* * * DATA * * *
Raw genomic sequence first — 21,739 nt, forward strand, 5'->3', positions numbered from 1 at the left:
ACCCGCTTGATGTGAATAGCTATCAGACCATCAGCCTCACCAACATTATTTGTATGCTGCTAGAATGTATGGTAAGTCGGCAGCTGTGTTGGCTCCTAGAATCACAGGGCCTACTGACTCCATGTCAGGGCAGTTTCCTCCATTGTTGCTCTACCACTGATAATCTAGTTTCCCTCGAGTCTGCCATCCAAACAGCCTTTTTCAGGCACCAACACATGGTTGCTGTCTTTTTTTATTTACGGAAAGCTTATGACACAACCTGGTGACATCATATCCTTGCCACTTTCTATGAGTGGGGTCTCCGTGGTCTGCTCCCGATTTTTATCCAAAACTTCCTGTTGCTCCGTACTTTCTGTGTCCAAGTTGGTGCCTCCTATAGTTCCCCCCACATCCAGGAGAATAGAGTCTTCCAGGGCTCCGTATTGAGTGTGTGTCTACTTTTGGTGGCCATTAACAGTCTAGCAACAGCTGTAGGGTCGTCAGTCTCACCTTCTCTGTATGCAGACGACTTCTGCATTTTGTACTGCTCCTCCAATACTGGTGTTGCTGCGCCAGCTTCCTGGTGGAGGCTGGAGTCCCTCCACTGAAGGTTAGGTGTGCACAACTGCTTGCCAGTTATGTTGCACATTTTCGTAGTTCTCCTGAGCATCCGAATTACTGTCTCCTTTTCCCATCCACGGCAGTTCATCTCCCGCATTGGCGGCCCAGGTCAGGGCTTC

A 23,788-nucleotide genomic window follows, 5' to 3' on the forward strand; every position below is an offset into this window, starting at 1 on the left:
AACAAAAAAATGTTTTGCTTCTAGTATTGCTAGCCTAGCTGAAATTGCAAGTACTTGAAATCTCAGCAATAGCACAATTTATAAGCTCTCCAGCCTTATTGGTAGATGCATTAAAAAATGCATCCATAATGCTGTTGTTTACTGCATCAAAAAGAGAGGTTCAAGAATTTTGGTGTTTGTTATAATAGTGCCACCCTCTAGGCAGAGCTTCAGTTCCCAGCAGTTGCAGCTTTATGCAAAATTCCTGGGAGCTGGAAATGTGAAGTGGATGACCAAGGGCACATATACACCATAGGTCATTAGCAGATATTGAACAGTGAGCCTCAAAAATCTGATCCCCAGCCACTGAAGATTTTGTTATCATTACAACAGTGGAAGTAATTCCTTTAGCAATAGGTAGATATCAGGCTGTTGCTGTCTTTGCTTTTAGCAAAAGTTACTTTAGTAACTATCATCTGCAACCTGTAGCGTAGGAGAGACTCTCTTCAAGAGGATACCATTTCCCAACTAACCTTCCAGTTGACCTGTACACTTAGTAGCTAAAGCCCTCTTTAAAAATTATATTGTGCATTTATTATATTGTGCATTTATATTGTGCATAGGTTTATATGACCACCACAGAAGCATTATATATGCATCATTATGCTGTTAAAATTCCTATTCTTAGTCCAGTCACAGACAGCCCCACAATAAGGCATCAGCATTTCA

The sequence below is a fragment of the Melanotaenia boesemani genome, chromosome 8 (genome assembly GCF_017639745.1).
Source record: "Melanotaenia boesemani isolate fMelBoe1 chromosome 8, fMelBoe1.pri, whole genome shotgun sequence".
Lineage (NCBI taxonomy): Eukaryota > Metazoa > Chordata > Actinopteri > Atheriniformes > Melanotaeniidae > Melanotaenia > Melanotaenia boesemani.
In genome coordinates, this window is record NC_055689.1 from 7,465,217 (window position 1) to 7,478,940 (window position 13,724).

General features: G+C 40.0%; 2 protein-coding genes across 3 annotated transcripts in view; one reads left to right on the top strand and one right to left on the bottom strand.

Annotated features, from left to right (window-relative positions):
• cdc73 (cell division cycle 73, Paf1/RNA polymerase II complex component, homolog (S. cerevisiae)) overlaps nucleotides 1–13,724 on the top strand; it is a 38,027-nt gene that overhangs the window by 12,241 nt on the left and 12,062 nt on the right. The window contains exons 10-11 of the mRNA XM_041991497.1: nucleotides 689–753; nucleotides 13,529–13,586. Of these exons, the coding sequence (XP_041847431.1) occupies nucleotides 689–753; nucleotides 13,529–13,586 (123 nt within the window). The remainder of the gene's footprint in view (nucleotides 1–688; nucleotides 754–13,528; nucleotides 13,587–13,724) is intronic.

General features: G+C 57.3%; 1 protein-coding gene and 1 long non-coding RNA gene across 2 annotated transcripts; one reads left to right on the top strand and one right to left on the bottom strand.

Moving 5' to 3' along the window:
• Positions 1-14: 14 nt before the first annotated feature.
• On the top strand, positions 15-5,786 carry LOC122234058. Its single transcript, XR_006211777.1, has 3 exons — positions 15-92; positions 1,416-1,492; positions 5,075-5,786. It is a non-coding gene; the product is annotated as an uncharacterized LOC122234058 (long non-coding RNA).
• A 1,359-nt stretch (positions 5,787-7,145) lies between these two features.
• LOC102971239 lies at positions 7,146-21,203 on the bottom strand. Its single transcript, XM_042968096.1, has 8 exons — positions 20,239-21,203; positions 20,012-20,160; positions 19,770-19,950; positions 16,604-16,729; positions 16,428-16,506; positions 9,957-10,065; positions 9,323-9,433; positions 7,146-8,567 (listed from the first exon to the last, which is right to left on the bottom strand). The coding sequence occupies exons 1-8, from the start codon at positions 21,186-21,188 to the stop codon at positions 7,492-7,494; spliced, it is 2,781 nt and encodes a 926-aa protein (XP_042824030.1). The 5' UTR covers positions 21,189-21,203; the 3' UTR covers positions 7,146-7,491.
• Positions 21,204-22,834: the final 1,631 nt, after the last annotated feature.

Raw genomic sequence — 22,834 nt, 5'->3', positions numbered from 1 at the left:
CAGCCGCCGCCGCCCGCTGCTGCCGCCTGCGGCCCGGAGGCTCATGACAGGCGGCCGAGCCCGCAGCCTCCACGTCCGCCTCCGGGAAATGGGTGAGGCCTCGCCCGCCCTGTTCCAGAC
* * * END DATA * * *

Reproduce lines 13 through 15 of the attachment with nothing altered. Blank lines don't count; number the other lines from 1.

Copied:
Moving 5' to 3' along the window:
• Positions 1-14: 14 nt before the first annotated feature.
• On the top strand, positions 15-5,786 carry LOC122234058. Its single transcript, XR_006211777.1, has 3 exons — positions 15-92; positions 1,416-1,492; positions 5,075-5,786. It is a non-coding gene; the product is annotated as an uncharacterized LOC122234058 (long non-coding RNA).